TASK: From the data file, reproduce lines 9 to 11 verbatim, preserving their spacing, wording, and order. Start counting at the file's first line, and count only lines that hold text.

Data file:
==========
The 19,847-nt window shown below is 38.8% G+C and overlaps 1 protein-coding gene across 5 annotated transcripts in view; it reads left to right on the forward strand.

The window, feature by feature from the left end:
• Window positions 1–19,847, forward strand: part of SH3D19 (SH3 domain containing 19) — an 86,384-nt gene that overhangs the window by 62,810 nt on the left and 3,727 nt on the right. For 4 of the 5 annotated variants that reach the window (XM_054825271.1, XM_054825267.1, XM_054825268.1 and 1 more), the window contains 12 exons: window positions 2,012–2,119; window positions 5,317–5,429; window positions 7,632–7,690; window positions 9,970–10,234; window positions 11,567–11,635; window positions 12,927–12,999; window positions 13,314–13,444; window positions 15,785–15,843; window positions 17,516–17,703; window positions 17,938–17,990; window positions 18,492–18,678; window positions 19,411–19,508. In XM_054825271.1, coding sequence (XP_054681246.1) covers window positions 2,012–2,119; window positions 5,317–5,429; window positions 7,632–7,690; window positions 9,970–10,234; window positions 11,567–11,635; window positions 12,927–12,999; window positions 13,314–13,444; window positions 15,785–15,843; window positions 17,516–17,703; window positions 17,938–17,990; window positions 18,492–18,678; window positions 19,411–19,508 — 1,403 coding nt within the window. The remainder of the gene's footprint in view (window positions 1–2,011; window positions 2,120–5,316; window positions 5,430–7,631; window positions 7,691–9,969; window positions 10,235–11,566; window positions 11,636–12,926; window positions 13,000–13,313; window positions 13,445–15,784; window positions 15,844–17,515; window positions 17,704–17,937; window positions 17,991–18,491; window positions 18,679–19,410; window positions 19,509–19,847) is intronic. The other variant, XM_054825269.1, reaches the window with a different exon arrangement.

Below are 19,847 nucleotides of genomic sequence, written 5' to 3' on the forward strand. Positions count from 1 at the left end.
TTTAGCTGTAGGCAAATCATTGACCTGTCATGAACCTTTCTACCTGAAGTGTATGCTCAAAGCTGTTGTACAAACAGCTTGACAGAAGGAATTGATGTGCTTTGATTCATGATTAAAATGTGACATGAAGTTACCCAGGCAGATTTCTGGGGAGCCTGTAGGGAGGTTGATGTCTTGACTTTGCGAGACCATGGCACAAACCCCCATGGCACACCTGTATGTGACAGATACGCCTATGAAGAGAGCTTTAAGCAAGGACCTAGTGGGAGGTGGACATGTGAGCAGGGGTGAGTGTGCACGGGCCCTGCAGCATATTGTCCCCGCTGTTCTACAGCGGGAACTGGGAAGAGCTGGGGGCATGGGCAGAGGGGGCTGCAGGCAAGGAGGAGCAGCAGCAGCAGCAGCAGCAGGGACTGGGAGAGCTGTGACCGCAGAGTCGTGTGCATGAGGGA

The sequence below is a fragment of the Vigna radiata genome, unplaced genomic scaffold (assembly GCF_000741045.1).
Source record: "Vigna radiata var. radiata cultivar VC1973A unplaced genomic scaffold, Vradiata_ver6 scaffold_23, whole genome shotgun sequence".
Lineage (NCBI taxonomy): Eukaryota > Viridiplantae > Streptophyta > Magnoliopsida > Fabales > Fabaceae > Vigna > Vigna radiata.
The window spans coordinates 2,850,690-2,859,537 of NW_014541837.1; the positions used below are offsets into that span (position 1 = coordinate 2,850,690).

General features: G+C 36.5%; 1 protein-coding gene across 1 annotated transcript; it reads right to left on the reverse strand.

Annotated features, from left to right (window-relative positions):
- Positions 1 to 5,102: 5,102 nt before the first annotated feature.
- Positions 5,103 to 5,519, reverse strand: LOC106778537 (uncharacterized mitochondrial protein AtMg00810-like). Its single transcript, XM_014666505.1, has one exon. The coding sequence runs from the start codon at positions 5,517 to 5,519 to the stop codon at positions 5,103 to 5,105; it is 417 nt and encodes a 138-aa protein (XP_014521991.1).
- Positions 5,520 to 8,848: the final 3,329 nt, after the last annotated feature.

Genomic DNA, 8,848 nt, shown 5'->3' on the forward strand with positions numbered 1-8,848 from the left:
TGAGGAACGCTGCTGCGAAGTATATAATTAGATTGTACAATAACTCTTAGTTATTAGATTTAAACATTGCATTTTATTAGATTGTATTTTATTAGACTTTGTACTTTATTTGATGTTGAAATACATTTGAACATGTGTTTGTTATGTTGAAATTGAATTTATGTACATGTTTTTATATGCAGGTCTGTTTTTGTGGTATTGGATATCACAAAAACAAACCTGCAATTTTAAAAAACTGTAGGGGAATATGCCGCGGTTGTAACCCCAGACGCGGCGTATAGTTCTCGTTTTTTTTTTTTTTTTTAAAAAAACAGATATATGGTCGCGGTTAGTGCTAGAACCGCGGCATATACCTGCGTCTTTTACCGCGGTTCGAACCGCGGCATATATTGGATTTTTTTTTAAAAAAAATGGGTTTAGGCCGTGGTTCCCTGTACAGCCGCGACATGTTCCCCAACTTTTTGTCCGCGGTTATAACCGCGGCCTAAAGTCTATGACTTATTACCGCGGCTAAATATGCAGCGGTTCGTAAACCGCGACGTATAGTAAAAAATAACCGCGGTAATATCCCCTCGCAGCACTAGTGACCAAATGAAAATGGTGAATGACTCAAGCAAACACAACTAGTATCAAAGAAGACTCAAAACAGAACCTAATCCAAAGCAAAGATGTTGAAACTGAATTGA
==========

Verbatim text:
The window spans coordinates 2,850,690-2,859,537 of NW_014541837.1; the positions used below are offsets into that span (position 1 = coordinate 2,850,690).

General features: G+C 36.5%; 1 protein-coding gene across 1 annotated transcript; it reads right to left on the reverse strand.

Annotated features, from left to right (window-relative positions):